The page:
Nauseda, 53-year-old adviser to president of SEB Bankas, told BNS his decision on joining the race would come in September. In his words, the issue remains open at the moment, and the decision "can be positive or negative." "I will make a decision in September. This will give me time to see the society's feelings, meet many people and the decision will then come naturally," said the economist.

Simonyte, 43-year-old former minister of finance, said she would decide on the matter, if her party proposes her as candidate. "I will not be very surprised to see my name among the proposed candidates but I will only say then what I will do with the name," Simonyte told BNS.

The conservatives say their initial elections will be open to people from the outside. The party's election is scheduled for this fall. The ruling Lithuanian Farmers and Greens Union had not yet decided on the scheme of proposing a candidate for the next year's presidential election. Prime Minister Saulius Skvernelis has said he had not yet decided on joining the race, pledging to give his decision later.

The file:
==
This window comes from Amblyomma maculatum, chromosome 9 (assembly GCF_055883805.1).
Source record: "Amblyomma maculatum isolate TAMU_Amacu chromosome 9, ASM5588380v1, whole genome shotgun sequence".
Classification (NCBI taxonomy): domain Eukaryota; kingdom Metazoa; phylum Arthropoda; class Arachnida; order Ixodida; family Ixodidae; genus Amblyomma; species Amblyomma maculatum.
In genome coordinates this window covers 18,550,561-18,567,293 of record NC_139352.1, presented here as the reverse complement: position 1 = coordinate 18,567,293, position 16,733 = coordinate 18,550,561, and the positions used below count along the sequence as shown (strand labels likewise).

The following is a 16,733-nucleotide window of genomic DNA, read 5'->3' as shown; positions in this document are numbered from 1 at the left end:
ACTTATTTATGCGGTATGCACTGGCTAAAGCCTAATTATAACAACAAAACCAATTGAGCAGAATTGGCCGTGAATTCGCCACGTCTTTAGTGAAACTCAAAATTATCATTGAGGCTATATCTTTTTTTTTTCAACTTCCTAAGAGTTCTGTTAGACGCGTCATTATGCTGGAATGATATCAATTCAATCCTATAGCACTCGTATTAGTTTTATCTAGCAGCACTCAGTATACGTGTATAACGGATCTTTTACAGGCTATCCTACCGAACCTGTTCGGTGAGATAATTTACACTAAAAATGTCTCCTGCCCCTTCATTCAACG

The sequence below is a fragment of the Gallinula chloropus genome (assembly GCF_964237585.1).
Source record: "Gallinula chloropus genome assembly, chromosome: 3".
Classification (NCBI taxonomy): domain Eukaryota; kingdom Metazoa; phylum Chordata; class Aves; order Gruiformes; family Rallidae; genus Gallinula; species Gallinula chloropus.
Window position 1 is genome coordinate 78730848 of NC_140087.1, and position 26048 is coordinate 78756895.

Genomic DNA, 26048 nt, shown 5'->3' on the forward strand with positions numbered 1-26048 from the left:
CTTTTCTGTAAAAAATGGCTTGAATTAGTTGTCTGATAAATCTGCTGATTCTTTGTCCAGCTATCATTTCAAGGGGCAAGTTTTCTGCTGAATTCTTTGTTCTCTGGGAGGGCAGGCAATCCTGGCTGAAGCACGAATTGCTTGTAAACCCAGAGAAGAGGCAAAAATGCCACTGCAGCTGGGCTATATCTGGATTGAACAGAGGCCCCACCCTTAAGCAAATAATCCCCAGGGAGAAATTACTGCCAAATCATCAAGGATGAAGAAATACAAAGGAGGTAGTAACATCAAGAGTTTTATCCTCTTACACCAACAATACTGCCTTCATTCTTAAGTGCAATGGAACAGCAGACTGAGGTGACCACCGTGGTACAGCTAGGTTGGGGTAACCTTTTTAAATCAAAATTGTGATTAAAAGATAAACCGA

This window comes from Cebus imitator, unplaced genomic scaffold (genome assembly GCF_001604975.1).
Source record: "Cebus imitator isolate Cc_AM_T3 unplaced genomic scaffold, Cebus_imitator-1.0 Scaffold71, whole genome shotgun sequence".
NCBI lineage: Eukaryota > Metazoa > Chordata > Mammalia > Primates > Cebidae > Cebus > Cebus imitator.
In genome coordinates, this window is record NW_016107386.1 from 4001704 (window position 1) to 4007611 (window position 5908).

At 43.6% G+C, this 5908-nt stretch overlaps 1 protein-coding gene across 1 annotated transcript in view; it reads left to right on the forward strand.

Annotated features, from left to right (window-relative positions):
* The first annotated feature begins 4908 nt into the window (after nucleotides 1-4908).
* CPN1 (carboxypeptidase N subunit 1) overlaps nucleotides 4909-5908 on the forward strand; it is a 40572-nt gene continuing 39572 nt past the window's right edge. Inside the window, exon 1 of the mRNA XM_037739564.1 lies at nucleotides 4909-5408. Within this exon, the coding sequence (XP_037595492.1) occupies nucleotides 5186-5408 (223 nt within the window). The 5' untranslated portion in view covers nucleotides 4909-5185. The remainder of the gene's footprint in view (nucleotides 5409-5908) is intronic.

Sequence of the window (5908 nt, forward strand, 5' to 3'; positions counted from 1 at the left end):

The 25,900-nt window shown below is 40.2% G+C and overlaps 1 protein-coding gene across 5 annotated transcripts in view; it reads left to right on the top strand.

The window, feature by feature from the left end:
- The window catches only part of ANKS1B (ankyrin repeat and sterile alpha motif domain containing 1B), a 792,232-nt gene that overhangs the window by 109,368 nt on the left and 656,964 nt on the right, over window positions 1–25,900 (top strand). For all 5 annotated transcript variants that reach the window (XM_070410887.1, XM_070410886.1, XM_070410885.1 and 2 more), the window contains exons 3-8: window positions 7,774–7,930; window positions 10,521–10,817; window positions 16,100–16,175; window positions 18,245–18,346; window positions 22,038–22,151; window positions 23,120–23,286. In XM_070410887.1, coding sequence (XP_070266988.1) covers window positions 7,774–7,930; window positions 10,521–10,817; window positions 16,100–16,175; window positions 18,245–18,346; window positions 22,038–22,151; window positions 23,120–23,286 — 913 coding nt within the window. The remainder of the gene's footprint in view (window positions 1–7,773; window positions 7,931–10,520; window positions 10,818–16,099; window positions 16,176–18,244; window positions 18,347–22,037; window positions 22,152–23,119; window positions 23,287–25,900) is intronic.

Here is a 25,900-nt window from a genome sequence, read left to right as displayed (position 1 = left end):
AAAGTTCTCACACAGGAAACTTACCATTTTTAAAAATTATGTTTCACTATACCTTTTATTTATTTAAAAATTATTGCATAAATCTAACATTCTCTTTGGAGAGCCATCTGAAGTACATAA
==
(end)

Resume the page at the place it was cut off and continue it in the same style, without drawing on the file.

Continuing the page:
European Commissioner Vytenis Povilas Andriukaitis, viewed as the most prospective candidate of the Social Democratic Party, said he would announce his decision at a later date. The party's MEP Vilija Blinkeviciute has told the media she would not join the race. The party is still proposing candidates for its internal elections.

The Liberal Movement will pick a presidential candidate in an internal ballot. The candidates proposed by the party's board include MEP Petras Austrevicius and MP Arunas Gelunas, Lithuania's former ambassador at UNESCO. MPs Naglis Puteikis and Ausra Maldeikiene along with MEP Valentinas Mazuronis have announced plans of running for president next year.